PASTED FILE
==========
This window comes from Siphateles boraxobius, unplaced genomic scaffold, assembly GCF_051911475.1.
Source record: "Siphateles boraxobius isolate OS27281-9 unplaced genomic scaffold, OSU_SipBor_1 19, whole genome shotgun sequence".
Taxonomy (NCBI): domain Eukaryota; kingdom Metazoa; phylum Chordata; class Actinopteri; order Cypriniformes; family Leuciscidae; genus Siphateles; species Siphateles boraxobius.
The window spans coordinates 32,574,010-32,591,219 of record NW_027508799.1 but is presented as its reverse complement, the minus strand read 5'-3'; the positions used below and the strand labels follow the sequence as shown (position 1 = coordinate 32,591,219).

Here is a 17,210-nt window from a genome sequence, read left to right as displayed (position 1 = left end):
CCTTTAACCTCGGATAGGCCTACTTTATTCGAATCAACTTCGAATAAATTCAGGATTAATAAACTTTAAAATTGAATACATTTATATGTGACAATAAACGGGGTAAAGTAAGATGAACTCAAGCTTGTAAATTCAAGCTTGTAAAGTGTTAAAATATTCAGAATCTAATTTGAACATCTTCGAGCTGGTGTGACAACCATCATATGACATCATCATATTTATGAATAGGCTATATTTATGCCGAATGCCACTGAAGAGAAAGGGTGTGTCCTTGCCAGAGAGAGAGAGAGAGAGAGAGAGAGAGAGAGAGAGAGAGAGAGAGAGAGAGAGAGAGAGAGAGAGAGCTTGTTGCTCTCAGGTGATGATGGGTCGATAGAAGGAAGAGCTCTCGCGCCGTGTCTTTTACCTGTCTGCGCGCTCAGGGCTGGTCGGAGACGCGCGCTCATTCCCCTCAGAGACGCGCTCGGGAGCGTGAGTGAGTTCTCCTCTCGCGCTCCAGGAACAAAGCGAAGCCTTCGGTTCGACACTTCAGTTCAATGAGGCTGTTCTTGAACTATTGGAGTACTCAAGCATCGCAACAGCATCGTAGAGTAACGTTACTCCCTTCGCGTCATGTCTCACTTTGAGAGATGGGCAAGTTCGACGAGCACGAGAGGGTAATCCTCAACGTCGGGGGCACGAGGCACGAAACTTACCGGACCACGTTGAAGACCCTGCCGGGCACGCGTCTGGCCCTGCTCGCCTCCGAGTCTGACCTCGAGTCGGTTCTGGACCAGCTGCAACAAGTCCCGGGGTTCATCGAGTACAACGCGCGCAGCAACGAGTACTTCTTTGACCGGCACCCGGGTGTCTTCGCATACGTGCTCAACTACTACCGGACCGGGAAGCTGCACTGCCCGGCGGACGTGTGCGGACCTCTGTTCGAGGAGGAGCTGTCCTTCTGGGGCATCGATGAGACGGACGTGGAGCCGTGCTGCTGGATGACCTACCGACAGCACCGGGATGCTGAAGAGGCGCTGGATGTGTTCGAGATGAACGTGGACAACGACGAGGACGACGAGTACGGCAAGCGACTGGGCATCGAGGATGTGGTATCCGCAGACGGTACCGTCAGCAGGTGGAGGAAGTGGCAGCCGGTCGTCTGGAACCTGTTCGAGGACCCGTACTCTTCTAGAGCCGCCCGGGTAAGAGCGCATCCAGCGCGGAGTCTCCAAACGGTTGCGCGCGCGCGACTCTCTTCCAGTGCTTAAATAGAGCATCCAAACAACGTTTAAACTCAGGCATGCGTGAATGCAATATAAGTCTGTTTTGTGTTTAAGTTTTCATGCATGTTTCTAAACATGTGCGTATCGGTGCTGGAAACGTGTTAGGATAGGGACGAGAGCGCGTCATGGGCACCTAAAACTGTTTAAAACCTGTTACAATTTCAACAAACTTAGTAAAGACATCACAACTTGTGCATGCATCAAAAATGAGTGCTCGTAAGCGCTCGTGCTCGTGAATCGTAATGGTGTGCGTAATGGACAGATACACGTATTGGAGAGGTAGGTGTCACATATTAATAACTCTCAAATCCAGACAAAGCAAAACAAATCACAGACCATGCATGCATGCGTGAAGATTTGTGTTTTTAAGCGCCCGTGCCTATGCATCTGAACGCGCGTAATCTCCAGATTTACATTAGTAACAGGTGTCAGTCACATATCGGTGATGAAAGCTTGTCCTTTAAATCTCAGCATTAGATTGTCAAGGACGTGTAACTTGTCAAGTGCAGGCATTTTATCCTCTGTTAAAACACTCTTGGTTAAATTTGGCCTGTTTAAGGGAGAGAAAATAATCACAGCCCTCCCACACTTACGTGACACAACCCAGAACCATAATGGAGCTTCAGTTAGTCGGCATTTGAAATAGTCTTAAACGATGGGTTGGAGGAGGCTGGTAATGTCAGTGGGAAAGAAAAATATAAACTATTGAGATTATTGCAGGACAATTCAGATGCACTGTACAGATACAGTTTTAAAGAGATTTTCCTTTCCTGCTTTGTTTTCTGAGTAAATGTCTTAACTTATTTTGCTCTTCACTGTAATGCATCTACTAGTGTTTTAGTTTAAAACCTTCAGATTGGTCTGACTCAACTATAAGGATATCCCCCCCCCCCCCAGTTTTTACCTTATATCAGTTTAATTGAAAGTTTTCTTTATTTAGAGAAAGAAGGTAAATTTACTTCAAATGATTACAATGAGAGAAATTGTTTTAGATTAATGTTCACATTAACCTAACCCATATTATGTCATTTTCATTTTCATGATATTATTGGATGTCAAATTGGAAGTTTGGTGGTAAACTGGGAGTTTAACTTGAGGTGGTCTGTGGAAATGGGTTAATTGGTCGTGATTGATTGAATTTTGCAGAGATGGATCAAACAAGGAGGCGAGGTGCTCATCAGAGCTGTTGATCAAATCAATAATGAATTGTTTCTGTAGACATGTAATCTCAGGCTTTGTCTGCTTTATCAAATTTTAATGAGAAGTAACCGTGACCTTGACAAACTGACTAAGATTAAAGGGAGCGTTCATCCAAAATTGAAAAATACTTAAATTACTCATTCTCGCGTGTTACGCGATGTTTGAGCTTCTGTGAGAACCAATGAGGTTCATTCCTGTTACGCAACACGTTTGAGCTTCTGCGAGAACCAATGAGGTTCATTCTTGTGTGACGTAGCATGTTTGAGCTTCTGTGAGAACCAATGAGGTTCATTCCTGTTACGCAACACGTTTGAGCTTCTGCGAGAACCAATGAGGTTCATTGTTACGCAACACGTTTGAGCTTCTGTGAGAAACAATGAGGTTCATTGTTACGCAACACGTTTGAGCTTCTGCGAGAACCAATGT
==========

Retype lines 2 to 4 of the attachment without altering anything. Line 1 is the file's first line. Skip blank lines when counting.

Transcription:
Source record: "Siphateles boraxobius isolate OS27281-9 unplaced genomic scaffold, OSU_SipBor_1 19, whole genome shotgun sequence".
Taxonomy (NCBI): domain Eukaryota; kingdom Metazoa; phylum Chordata; class Actinopteri; order Cypriniformes; family Leuciscidae; genus Siphateles; species Siphateles boraxobius.
The window spans coordinates 32,574,010-32,591,219 of record NW_027508799.1 but is presented as its reverse complement, the minus strand read 5'-3'; the positions used below and the strand labels follow the sequence as shown (position 1 = coordinate 32,591,219).